You can take the defaults for phase and add and just change freq and mul, so you’ll often see something like:, mul: 0.5)

Try some of these other UGens:

{ }.play; // a square wave
{ }.play; // a triangle wave
{ }.play;   // a sawtooth wave.

Most of the arguments to the ar methods for these UGens are similar to SinOsc, but there will be some differences.

If you ever want to know what your sounds looks like, use plot instead of play:

{ }.plot;   // a sawtooth wave.

We’ll probably get into some other UGens later in this series. But I just want to show a few examples of kr with a UGen within a Ugen.

First, let’s make a SinOsc UGen using kr with a freq of 1 and a mul of 100, and plot it.

{, mul: 100)}.plot;

This gives you the following:

Not too useful. Because our frequency is 1, it’s going to take a full second to complete a full sine wave. And the plot is only showing 0.01 seconds. We can fix that by telling plot to plot 1 second:

{, mul: 100)}.plot(1);

Note that the amplitude now goes from -100 to +100, every second.

So the cool thing about UGens is that you can do math with them just like they were single values, even though they are in fact objects that produce a stream of values. So we can create a sawtooth wave and just add the above sine wave to its frequency argument.

{ +, mul: 100)) }.play;

You should now hear a siren type sound. The sawtooth wave has a base frequency of 400 hz, but that’s going to go up and down by 100 (from 300 to 500) once per second. Try playing with those numbers and getting different values. This is known as frequency modulation (yup, just like FM radio), because you are modulating the frequency.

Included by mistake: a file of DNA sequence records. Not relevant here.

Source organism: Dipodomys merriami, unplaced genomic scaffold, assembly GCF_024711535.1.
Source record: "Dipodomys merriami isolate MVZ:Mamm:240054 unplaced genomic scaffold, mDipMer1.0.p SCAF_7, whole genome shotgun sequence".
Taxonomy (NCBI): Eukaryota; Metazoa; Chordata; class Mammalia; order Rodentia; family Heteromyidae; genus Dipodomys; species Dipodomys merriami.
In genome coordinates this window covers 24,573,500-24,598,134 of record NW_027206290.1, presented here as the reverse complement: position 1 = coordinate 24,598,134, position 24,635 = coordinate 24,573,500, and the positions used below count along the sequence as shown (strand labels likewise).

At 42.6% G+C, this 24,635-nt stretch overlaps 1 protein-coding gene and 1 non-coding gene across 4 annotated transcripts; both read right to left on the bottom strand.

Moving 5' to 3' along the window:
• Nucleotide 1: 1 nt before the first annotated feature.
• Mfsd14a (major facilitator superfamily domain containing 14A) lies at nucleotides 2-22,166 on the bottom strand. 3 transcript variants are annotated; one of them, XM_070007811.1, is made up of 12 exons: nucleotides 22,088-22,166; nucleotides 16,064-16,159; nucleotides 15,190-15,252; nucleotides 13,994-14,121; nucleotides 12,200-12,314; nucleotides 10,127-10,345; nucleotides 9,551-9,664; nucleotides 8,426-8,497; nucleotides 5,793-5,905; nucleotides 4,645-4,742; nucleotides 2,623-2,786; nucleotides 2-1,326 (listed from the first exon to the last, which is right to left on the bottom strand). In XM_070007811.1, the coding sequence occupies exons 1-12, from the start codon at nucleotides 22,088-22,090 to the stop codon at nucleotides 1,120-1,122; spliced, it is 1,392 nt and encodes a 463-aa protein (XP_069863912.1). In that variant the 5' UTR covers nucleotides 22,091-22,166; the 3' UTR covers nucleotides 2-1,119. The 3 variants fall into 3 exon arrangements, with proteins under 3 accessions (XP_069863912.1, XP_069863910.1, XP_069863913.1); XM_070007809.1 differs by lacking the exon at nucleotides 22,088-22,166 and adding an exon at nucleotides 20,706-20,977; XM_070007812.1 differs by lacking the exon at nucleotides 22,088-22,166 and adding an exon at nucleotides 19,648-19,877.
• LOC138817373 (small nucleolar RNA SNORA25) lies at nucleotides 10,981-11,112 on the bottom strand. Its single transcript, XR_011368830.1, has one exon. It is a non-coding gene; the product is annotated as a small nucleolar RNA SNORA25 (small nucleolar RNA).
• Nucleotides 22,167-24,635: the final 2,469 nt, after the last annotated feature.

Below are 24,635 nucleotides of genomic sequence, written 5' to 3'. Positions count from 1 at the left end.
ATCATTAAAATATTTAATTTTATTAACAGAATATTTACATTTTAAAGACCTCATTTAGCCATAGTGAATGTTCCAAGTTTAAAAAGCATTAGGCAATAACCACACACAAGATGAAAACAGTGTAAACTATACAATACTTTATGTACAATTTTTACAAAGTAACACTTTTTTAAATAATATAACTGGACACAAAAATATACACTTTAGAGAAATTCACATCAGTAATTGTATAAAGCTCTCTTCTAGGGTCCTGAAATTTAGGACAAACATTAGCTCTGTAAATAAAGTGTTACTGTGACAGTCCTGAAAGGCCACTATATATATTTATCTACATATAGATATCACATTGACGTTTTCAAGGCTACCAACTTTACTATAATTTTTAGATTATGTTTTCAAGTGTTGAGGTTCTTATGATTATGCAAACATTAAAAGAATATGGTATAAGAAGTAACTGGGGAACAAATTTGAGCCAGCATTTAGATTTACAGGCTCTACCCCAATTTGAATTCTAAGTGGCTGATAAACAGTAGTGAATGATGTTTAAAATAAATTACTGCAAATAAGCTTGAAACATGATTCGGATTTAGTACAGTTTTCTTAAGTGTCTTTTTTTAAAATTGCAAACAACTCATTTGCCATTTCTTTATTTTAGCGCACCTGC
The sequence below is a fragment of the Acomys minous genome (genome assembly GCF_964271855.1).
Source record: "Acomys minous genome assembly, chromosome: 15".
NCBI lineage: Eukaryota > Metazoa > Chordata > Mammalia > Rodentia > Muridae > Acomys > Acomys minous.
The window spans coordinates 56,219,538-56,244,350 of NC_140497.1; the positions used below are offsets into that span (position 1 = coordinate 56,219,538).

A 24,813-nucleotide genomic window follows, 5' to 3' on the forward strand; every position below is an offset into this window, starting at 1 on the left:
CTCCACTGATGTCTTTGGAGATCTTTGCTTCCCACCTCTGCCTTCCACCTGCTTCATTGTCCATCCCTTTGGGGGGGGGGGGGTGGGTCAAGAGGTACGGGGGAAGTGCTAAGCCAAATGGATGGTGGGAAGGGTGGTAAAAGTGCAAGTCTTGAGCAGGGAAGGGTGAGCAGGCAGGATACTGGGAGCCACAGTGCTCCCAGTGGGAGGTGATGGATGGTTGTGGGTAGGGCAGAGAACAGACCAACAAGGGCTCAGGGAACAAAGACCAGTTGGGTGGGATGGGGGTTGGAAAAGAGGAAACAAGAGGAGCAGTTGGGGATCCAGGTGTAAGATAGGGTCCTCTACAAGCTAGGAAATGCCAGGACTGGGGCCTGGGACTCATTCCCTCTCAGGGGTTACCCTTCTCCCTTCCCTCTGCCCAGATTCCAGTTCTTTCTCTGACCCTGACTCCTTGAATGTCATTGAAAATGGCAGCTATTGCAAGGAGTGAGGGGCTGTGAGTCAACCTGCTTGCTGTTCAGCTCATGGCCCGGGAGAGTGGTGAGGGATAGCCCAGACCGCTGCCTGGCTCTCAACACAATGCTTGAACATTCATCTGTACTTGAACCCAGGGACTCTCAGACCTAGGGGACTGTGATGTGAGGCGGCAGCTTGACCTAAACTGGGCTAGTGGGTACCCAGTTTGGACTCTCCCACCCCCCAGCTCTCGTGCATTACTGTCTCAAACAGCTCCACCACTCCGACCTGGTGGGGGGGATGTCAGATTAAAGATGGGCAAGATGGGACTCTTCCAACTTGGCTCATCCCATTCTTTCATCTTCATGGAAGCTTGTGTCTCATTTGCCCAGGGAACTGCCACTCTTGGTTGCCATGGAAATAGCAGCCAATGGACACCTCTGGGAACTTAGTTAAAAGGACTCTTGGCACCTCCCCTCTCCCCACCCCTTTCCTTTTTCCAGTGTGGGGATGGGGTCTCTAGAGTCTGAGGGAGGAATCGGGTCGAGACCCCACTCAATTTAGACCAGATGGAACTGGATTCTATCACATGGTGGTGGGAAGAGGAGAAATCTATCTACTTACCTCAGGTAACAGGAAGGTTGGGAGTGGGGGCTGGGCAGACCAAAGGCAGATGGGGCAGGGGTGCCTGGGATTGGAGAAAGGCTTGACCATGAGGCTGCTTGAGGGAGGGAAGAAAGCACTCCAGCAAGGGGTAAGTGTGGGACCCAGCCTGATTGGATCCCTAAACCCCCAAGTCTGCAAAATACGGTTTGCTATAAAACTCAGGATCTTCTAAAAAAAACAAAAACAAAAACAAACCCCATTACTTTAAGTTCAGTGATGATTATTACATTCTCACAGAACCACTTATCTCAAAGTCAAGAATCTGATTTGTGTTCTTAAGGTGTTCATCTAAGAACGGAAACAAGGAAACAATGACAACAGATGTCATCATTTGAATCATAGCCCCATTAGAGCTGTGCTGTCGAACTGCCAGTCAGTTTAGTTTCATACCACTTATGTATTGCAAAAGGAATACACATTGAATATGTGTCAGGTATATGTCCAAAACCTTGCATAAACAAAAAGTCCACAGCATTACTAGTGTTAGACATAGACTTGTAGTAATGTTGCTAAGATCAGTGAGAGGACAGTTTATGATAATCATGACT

You can do the same thing with amplitude modulation (AM radio) by using the sine wave to change the mul value of the sawtooth wave. But we probably want it to go from 0 to 1 over and over. The math for this is that we want to set mul of sine wave to 0.5 (which makes it go from -0.5 to +0.5) and then add 0.5 to that, to make it go from 0 to 1. That looks like this:

{, mul: 0.5, add: 0.5)}.plot(1);

That math can become a pain though. A shortcut is to leave it all out and call range at the end, passing in the min and max values you want the wave to hit.

{, 1) }.plot(1);

Now you use that as the mul argument to the sawtooth wave.

{, mul:, 1)) }.play;

Again, try different numbers here, but avoid going much over 1 (or -1) for that final mul value. If you’re not sure what you’re doing, it’s always safe to plot a wave before subjecting your ears to it.

The last thing I’ll show is additive synthesis. This is simply adding two UGens together. Seriously, it’s that simple.

{, mul: 0.5) +, mul: 0.5) }.play;

Here I’m using a 400 hz sine wave and a 770 hz sawtooth wave. I set both’s mul to 0.5 so it wouldn’t be too loud.

Plotting this at plot(0.05) gives us:

Quite a complex wave, for a complex sound.

One thought on “Supercollider 5 – Unit Generators

  1. This will be an index of the articles I post about Supercollider. Warning: I don’t know a lot about Supercollider yet. This will be a journal of my discoveries as much as anything else. I pro…